About Us | Help Videos | Contact Us | Subscriptions
 

Abstract

 

This article in CS

  1. Vol. 39 No. 6, p. 1749-1756
     
    Received: July 28, 1998


    * Corresponding author(s): rhs7@psu.edu
 View
 Download
 Alerts
 Permissions
Request Permissions
 Share

doi:10.2135/cropsci1999.3961749x

Carbon and Nitrogen Reserve Remobilization Following Defoliation: Nitrogen and Elevated CO2 Effects

  1. R. Howard Skinner *a,
  2. Jack A. Morganb and
  3. Jon D. Hansonc
  1. a USDA, ARS, Pasture Systems & Watershed Management Research Laboratory, Building 3702 Curtin Road, University Park, PA 16802 USA
    b USDA, ARS, Rangeland Resources Research Unit, Crops Research Laboratory, 1701 Center Avenue, Ft. Collins, CO 80526 USA
    c USDA, ARS, Northern Great Plains Research Laboratory, P.O. Box 459, Mandan, ND 58554 USA

Abstract

Early regrowth following defoliation of forage species often depends on remobilization of nitrogen and non-structural carbohydrate (TNC) reserves stored in roots and crowns. The degree to which TNC and N remobilization contribute to regrowth can depend on internal concentrations and on external CO2 and N supplies. We studied the effect of CO2 and N supply on reserve remobilization during the first 20 d following defoliation of 9-wk-old alfalfa (Medicago sativa L.), western wheatgrass [Pascopyrum smithii (Rydb) A. Love], and blue grama [Bouteloua gracilis (H.B.K.) Lag ex Steud]. plants. Reserve remobilization was studied in controlled-environment chambers set at either ambient (350 μmol mol−1) or elevated (700 μmol mol−1) CO2 Plants were fertilized twice weekly with Hoaglands solution containing either 0 mg L−1 (low N) or 400 mg L−1 N (high N). Elevated CO2 increased the total amount and percent of available TNC that was remobilized in alfalfa, and the amount of remobilized TNC in western wheatgrass, but reduced TNC remobilization in blue grama. Nitrogen fertilization had little effect on TNC remobilization at ambient CO2, but increased remobilization in alfalfa and reduced remobilization in the two grasses under elevated CO2 Alfalfa remobilized a greater percentage of its root and crown N reserves than either grass species. Nitrogen remobilization was highest under high N and ambient CO2 conditions for all species. Nitrogen deficiency and elevated CO2 reduced N remobilization and the contribution of remobilized N to shoot regrowth.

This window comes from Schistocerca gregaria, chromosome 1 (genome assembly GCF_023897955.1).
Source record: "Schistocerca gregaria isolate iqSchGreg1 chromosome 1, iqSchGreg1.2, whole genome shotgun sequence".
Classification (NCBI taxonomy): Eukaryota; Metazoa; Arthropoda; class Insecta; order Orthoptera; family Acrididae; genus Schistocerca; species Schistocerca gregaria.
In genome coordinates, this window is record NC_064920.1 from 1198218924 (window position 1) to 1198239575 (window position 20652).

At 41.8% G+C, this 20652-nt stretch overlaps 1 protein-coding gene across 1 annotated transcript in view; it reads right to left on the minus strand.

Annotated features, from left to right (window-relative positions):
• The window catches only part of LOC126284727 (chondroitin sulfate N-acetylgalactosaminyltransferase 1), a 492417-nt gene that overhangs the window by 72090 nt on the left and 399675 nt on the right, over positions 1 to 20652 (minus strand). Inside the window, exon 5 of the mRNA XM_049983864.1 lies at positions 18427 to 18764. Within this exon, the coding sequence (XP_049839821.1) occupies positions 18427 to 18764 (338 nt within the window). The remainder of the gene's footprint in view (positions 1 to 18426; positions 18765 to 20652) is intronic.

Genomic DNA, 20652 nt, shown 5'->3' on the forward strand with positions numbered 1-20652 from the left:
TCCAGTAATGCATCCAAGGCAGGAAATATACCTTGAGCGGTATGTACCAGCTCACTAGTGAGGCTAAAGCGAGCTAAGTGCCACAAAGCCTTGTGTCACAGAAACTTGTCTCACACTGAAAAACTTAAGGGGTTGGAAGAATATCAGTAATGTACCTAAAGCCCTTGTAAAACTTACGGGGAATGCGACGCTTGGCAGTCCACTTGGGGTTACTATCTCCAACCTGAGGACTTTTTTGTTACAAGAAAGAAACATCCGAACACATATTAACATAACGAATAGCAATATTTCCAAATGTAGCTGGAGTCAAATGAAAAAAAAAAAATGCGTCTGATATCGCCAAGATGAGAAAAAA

Please view the pdf by using the Full Text (PDF) link under 'View' to the left.

Copyright © 1999. Crop Science Society of AmericaCrop Science Society of America